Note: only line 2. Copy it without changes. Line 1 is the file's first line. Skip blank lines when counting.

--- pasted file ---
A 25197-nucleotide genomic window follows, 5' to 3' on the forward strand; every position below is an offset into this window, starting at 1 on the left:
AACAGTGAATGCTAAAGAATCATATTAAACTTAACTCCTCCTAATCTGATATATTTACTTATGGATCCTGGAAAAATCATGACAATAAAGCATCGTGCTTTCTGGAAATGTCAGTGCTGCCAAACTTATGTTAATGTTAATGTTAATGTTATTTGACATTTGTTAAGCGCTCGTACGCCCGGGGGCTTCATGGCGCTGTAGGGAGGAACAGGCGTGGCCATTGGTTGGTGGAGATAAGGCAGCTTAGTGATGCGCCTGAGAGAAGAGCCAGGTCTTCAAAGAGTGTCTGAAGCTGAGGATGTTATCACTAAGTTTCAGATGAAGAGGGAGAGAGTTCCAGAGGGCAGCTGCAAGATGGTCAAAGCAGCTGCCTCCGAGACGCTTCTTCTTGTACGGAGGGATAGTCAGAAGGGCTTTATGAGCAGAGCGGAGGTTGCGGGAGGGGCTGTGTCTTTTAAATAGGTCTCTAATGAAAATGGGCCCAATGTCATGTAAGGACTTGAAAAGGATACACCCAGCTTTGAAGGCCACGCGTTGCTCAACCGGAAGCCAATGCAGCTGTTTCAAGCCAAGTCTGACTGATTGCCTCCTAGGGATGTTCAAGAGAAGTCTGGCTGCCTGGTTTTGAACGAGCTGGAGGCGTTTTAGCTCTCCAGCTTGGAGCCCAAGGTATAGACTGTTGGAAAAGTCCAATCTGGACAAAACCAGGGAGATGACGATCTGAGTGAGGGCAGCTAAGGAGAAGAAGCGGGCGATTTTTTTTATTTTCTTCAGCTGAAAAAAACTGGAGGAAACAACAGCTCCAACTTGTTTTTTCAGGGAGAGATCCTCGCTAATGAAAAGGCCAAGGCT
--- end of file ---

AACAGTGAATGCTAAAGAATCATATTAAACTTAACTCCTCCTAATCTGATATATTTACTTATGGATCCTGGAAAAATCATGACAATAAAGCATCGTGCTTTCTGGAAATGTCAGTGCTGCCAAACTTATGTTAATGTTAATGTTAATGTTATTTGACATTTGTTAAGCGCTCGTACGCCCGGGGGCTTCATGGCGCTGTAGGGAGGAACAGGCGTGGCCATTGGTTGGTGGAGATAAGGCAGCTTAGTGATGCGCCTGAGAGAAGAGCCAGGTCTTCAAAGAGTGTCTGAAGCTGAGGATGTTATCACTAAGTTTCAGATGAAGAGGGAGAGAGTTCCAGAGGGCAGCTGCAAGATGGTCAAAGCAGCTGCCTCCGAGACGCTTCTTCTTGTACGGAGGGATAGTCAGAAGGGCTTTATGAGCAGAGCGGAGGTTGCGGGAGGGGCTGTGTCTTTTAAATAGGTCTCTAATGAAAATGGGCCCAATGTCATGTAAGGACTTGAAAAGGATACACCCAGCTTTGAAGGCCACGCGTTGCTCAACCGGAAGCCAATGCAGCTGTTTCAAGCCAAGTCTGACTGATTGCCTCCTAGGGATGTTCAAGAGAAGTCTGGCTGCCTGGTTTTGAACGAGCTGGAGGCGTTTTAGCTCTCCAGCTTGGAGCCCAAGGTATAGACTGTTGGAAAAGTCCAATCTGGACAAAACCAGGGAGATGACGATCTGAGTGAGGGCAGCTAAGGAGAAGAAGCGGGCGATTTTTTTTATTTTCTTCAGCTGAAAAAAACTGGAGGAAACAACAGCTCCAACTTGTTTTTTCAGGGAGAGATCCTCGCTAATGAAAAGGCCAAGGCT